The charity spoke out today after the LGA earlier revealed that 17,000 fixed penalty fines have been issued for ltter, dog fouling and fly-tipping since April, but many have not yet been paid.
Keep Britain Tidy would like to see councils run more education campaigns aimed at getting people to use a bin and clean up their dog's mess, along with issuing fines - and prosecuting people when they don't pay.
If local authorities trained their enforcement officers to only issue fines if they had enough evidence to back up their claim, magistrates could make the culprit pay a larger fine and cover the council's costs on pursuing those who failed to pay, the charity added.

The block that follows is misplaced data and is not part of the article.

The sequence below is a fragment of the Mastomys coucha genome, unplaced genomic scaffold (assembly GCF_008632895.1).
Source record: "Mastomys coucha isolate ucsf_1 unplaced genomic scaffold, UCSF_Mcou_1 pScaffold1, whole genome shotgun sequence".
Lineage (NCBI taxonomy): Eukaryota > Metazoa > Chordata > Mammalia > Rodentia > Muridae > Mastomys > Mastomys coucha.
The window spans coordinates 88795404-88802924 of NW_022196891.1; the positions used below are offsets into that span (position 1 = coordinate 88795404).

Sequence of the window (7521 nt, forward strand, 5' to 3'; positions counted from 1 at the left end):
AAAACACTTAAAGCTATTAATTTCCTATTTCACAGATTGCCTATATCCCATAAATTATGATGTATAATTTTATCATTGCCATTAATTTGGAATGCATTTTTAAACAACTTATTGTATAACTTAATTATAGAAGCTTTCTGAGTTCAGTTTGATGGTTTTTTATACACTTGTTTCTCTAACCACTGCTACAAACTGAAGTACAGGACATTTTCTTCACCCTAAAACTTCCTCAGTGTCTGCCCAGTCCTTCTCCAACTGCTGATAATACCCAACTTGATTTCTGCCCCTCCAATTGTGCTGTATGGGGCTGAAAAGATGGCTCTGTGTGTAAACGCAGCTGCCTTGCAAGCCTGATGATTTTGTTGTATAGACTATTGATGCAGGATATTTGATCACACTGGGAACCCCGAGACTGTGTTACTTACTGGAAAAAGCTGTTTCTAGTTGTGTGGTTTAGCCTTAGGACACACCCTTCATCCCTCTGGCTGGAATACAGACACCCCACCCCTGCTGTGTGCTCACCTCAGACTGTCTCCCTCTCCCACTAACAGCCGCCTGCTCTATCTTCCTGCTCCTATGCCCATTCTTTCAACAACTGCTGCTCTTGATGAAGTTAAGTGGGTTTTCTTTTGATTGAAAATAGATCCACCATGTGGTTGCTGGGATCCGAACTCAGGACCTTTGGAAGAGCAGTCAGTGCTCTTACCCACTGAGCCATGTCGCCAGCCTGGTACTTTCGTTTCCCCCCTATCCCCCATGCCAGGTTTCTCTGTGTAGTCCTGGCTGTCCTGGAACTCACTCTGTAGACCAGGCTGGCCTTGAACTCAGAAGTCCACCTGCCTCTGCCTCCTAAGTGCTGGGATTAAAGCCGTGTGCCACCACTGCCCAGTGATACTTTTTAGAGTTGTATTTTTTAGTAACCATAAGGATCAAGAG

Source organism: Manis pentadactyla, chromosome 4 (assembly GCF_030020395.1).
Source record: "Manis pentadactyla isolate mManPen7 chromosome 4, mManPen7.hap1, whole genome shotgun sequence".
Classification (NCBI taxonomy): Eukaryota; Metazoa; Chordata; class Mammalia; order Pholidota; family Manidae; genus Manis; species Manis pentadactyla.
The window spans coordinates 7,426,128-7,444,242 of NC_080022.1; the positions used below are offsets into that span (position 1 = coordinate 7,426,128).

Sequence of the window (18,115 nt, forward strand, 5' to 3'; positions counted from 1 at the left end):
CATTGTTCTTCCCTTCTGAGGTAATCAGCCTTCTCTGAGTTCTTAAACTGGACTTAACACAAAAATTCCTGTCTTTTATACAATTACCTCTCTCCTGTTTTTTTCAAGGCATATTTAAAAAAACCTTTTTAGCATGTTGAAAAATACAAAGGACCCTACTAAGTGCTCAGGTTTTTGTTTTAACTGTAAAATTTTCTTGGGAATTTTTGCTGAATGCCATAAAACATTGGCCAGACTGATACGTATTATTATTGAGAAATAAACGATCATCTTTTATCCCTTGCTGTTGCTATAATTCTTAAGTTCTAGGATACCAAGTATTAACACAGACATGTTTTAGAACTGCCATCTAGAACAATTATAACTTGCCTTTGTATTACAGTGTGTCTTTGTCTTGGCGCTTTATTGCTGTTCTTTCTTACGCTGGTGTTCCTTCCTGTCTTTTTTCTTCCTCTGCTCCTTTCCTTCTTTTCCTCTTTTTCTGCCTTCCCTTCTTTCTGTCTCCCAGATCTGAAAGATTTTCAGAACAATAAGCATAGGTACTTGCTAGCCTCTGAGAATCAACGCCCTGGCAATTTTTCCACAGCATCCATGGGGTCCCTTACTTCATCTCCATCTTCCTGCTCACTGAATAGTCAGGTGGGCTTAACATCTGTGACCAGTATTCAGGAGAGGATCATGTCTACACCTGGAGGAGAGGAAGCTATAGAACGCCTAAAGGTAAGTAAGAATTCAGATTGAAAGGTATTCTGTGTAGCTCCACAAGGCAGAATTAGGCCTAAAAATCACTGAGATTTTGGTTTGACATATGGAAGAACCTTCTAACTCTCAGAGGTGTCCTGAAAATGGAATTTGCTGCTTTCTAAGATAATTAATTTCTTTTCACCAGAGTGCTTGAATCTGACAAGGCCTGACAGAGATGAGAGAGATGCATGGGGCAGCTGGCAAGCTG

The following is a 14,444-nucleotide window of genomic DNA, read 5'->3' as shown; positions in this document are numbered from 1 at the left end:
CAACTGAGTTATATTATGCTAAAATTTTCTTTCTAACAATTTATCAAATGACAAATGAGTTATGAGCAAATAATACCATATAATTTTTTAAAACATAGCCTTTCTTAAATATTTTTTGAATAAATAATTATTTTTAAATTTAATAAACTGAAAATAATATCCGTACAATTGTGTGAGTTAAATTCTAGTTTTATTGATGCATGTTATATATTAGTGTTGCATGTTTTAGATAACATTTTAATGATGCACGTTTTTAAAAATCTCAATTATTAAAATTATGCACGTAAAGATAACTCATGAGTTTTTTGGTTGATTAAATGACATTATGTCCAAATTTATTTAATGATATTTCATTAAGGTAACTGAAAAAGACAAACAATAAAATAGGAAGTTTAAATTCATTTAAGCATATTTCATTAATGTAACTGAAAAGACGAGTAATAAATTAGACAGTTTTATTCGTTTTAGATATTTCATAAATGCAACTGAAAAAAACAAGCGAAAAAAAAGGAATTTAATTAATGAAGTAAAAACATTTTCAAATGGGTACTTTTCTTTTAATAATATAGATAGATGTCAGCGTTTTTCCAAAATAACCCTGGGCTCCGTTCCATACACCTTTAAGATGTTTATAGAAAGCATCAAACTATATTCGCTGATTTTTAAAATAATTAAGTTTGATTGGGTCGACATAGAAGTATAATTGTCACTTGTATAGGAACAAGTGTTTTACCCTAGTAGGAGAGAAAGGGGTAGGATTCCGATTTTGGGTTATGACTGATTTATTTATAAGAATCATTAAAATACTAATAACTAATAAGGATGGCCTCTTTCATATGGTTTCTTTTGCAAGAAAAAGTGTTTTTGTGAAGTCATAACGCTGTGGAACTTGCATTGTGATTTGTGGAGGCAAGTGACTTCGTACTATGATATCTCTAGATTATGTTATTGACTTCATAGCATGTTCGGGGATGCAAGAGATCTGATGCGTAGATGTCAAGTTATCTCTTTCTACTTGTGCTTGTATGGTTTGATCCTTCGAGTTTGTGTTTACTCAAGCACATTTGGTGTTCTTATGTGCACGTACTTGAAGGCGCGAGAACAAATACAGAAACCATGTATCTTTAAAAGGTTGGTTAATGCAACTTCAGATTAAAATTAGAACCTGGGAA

Magistrates appeared to be more willing to impose larger fines for environmental nusiance - in June, a Manchester woman was fined a record£800 and ordered to pay£800 costs for repeatedly letting her dog foul the streets where she lived.
Mr Gibson added: 'The new Clean Neighbourhoods Act gives councils the wherewithal to really clamp down on those who deface and damage our environment. Now the challenge for councils is to use the powers effectively and responsibly. There is plenty of training and support available to help them. They can also rely on the support of the public who are sick of paying out to clean-up other people's rubbish.'